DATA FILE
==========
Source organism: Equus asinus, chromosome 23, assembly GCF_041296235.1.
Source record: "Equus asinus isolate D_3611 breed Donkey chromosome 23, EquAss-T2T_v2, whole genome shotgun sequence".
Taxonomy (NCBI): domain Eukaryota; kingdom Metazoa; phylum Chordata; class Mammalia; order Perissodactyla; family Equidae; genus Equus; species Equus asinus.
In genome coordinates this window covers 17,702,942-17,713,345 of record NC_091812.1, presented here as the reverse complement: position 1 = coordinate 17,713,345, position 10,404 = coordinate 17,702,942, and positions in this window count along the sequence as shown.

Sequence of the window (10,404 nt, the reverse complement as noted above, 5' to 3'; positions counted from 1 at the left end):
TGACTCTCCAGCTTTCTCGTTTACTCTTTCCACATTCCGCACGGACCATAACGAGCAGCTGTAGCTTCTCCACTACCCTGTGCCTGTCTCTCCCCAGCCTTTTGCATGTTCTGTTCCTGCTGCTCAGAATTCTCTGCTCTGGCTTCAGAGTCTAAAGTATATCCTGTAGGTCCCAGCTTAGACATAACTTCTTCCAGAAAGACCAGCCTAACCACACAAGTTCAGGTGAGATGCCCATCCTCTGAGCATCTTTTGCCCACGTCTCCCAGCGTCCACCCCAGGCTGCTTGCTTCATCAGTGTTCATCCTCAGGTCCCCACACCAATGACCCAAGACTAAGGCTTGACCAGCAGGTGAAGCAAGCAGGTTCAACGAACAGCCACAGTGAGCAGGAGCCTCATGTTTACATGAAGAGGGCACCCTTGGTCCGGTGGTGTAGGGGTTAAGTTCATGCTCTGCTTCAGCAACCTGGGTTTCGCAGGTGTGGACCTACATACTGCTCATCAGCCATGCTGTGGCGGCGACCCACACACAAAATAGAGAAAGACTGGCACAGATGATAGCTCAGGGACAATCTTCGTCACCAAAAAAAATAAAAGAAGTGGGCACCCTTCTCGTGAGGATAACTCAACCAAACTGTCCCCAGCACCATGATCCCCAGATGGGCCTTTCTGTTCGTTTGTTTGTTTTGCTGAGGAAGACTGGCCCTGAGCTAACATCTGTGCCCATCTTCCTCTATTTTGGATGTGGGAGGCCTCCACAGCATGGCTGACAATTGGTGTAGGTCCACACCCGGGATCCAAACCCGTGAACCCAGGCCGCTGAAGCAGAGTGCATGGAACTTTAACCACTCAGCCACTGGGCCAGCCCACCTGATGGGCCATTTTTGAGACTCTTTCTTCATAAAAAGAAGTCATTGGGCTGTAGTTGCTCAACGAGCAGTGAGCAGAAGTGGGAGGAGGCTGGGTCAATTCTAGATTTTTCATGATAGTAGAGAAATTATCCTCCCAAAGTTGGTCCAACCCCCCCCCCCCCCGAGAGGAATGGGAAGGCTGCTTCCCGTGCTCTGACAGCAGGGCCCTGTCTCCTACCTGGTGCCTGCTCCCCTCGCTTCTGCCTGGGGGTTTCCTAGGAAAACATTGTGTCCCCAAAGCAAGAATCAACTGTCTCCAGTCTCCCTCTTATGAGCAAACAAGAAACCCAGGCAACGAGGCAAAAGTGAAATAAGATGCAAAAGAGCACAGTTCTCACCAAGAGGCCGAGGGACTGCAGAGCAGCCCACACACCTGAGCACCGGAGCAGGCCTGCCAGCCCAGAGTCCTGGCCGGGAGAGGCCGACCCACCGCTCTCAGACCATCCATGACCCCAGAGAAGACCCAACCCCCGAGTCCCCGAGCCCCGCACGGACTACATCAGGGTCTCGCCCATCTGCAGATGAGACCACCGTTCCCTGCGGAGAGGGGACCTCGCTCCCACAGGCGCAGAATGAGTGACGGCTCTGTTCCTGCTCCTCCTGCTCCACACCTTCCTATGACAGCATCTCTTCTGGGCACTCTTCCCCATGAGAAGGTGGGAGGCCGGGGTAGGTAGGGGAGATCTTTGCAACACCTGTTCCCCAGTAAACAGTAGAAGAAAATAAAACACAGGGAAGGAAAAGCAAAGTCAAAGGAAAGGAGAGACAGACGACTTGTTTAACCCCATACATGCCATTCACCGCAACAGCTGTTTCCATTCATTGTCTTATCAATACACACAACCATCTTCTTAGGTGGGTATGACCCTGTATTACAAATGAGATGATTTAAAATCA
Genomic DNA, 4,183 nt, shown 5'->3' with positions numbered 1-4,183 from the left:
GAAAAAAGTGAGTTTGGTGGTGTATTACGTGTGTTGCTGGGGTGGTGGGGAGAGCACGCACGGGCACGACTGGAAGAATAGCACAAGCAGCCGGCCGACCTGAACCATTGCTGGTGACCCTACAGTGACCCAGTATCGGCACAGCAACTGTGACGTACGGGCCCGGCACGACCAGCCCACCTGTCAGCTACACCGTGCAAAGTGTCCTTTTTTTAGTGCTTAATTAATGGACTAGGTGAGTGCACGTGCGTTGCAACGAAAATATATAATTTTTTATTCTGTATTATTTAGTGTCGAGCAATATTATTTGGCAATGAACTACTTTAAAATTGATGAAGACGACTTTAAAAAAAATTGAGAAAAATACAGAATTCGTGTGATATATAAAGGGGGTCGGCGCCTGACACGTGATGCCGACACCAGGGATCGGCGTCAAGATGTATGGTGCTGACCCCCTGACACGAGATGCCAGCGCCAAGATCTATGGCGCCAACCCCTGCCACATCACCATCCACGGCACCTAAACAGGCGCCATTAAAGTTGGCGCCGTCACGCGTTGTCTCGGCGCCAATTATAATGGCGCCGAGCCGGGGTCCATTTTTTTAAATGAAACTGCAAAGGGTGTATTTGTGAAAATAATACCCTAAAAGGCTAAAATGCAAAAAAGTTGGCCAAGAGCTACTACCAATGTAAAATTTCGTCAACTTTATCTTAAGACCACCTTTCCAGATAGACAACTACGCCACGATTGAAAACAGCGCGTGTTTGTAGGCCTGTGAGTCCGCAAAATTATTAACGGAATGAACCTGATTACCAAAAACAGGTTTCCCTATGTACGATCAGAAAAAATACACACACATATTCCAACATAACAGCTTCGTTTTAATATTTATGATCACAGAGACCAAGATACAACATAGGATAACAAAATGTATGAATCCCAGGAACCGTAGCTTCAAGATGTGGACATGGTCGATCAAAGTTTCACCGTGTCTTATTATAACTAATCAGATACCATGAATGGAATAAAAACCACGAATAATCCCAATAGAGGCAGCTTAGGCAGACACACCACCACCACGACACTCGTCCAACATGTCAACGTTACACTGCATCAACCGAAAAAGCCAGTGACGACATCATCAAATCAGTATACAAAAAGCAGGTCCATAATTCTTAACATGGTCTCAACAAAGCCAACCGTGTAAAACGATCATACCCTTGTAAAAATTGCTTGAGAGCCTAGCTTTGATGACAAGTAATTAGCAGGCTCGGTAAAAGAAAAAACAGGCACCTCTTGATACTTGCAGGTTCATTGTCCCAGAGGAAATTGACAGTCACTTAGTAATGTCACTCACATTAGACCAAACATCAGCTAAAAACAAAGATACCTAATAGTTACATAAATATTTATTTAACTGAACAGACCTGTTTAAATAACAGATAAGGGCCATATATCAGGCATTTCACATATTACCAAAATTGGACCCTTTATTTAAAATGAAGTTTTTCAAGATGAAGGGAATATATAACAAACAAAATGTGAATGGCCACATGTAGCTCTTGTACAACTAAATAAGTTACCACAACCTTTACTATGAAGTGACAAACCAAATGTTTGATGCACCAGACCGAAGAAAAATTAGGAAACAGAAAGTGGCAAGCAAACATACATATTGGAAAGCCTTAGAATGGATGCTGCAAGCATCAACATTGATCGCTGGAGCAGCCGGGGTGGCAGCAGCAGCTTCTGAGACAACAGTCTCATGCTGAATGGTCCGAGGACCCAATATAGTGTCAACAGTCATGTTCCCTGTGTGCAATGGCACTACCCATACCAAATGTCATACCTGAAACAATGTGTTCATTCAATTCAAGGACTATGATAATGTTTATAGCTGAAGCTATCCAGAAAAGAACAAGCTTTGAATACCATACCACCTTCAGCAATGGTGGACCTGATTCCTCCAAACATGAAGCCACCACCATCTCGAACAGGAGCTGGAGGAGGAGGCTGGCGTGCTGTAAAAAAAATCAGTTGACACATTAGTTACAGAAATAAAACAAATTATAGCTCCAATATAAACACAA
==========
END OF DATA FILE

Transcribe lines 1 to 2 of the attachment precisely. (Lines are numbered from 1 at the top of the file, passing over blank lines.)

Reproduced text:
Source organism: Equus asinus, chromosome 23, assembly GCF_041296235.1.
Source record: "Equus asinus isolate D_3611 breed Donkey chromosome 23, EquAss-T2T_v2, whole genome shotgun sequence".